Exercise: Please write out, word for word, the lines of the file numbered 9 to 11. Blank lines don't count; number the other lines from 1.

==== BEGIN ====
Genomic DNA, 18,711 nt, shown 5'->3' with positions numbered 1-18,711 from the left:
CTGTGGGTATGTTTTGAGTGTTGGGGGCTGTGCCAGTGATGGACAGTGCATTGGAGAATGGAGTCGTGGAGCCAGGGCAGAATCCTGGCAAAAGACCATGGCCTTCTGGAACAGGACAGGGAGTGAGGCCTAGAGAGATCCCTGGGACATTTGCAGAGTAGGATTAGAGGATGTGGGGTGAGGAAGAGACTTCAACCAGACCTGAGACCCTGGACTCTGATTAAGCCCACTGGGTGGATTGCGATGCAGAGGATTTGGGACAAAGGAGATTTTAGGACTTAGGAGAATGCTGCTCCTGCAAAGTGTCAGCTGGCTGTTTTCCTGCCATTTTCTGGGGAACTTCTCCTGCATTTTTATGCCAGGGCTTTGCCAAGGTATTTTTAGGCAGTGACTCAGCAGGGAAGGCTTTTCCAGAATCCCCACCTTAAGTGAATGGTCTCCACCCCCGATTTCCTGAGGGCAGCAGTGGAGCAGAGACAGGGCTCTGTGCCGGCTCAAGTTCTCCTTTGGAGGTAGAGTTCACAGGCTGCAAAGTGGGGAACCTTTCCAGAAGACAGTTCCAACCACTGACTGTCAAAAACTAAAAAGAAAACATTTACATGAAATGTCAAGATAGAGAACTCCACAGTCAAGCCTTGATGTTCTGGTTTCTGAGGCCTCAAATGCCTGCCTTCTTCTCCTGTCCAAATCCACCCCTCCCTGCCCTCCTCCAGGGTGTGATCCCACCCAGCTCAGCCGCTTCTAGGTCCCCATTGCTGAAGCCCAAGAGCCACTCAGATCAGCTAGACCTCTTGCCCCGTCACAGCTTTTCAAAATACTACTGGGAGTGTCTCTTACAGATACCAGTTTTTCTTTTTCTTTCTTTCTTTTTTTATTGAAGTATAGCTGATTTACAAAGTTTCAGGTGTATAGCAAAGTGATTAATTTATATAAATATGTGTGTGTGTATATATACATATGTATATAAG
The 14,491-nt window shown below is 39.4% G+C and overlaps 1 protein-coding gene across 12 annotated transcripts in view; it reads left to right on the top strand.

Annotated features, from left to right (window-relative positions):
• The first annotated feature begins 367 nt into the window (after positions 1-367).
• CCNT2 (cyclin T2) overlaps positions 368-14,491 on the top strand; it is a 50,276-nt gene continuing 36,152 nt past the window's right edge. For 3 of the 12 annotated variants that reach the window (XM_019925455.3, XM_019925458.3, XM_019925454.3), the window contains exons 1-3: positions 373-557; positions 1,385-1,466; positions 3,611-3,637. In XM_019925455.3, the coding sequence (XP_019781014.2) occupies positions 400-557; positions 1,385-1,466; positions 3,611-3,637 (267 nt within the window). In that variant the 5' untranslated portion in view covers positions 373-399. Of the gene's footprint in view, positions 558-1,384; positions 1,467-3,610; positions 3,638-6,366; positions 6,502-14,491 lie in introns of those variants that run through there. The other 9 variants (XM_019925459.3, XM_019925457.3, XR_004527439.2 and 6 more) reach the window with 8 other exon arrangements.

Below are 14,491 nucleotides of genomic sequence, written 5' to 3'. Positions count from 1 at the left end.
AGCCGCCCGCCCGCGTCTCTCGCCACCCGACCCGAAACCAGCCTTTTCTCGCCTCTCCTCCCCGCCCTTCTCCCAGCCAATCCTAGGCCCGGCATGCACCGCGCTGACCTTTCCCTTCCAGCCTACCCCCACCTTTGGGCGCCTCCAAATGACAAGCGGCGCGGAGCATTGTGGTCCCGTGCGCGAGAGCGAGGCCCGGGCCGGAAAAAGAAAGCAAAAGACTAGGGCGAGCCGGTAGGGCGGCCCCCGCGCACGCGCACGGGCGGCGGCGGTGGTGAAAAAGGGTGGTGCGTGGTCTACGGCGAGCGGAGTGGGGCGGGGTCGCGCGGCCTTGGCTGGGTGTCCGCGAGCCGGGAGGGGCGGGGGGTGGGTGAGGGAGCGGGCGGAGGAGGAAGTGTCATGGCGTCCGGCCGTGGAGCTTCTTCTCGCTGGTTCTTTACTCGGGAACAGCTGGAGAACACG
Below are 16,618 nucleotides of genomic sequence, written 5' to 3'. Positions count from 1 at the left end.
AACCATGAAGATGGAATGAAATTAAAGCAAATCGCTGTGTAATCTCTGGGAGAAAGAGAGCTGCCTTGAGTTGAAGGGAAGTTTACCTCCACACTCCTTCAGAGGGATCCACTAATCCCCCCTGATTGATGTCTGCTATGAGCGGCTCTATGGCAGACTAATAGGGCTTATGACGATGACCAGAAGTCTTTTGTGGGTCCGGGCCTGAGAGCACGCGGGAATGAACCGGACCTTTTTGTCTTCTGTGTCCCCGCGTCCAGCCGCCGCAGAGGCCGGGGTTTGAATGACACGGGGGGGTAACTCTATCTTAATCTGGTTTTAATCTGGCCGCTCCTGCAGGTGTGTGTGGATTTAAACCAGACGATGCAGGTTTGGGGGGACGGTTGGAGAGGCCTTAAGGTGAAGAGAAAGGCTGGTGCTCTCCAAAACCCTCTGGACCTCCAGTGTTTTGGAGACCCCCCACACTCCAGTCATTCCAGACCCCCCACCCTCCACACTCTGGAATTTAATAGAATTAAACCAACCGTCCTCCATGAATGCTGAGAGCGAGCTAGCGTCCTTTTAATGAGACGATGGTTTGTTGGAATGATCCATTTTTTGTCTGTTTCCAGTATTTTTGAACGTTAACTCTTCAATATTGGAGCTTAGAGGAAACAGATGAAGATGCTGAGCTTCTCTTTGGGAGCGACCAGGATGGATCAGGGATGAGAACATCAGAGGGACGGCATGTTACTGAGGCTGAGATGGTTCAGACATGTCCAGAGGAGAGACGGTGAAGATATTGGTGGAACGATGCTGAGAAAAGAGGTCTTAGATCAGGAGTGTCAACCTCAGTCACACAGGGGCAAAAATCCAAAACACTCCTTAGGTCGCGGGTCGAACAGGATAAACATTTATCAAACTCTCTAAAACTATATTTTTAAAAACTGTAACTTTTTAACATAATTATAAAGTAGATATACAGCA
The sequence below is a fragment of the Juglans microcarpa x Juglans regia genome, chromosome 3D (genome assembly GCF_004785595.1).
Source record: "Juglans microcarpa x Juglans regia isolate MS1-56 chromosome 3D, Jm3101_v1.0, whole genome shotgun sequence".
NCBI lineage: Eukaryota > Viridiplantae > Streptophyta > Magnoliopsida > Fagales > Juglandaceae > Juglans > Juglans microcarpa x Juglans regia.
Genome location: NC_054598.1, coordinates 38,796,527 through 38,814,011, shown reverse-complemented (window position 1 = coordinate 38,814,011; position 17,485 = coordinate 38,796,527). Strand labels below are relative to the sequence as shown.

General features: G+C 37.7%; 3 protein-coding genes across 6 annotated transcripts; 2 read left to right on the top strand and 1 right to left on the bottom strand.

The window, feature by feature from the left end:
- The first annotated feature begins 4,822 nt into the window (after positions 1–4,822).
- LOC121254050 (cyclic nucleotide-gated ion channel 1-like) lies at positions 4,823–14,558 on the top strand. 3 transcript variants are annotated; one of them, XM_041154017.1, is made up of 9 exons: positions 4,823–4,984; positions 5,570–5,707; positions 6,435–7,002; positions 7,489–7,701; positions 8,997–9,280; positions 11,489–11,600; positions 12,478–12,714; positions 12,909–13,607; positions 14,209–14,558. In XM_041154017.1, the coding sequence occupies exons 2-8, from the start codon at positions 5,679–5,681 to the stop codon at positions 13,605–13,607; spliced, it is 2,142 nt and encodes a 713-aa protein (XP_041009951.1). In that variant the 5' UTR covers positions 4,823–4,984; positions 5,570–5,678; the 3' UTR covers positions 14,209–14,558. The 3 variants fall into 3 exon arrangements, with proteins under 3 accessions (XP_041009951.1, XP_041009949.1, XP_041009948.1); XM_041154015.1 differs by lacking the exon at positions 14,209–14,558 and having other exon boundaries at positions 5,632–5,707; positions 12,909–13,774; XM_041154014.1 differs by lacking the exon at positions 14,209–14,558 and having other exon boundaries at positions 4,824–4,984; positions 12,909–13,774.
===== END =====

Below are 16,618 nucleotides of genomic sequence, written 5' to 3'. Positions count from 1 at the left end.
AACCATGAAGATGGAATGAAATTAAAGCAAATCGCTGTGTAATCTCTGGGAGAAAGAGAGCTGCCTTGAGTTGAAGGGAAGTTTACCTCCACACTCCTTCAGAGGGATCCACTAATCCCCCCTGATTGATGTCTGCTATGAGCGGCTCTATGGCAGACTAATAGGGCTTATGACGATGACCAGAAGTCTTTTGTGGGTCCGGGCCTGAGAGCACGCGGGAATGAACCGGACCTTTTTGTCTTCTGTGTCCCCGCGTCCAGCCGCCGCAGAGGCCGGGGTTTGAATGACACGGGGGGGTAACTCTATCTTAATCTGGTTTTAATCTGGCCGCTCCTGCAGGTGTGTGTGGATTTAAACCAGACGATGCAGGTTTGGGGGGACGGTTGGAGAGGCCTTAAGGTGAAGAGAAAGGCTGGTGCTCTCCAAAACCCTCTGGACCTCCAGTGTTTTGGAGACCCCCCACACTCCAGTCATTCCAGACCCCCCACCCTCCACACTCTGGAATTTAATAGAATTAAACCAACCGTCCTCCATGAATGCTGAGAGCGAGCTAGCGTCCTTTTAATGAGACGATGGTTTGTTGGAATGATCCATTTTTTGTCTGTTTCCAGTATTTTTGAACGTTAACTCTTCAATATTGGAGCTTAGAGGAAACAGATGAAGATGCTGAGCTTCTCTTTGGGAGCGACCAGGATGGATCAGGGATGAGAACATCAGAGGGACGGCATGTTACTGAGGCTGAGATGGTTCAGACATGTCCAGAGGAGAGACGGTGAAGATATTGGTGGAACGATGCTGAGAAAAGAGGTCTTAGATCAGGAGTGTCAACCTCAGTCACACAGGGGCAAAAATCCAAAACACTCCTTAGGTCGCGGGTCGAACAGGATAAACATTTATCAAACTCTCTAAAACTATATTTTTAAAAACTGTAACTTTTTAACATAATTATAAAGTAGATATACAGCA
The sequence below is a fragment of the Juglans microcarpa x Juglans regia genome, chromosome 3D (genome assembly GCF_004785595.1).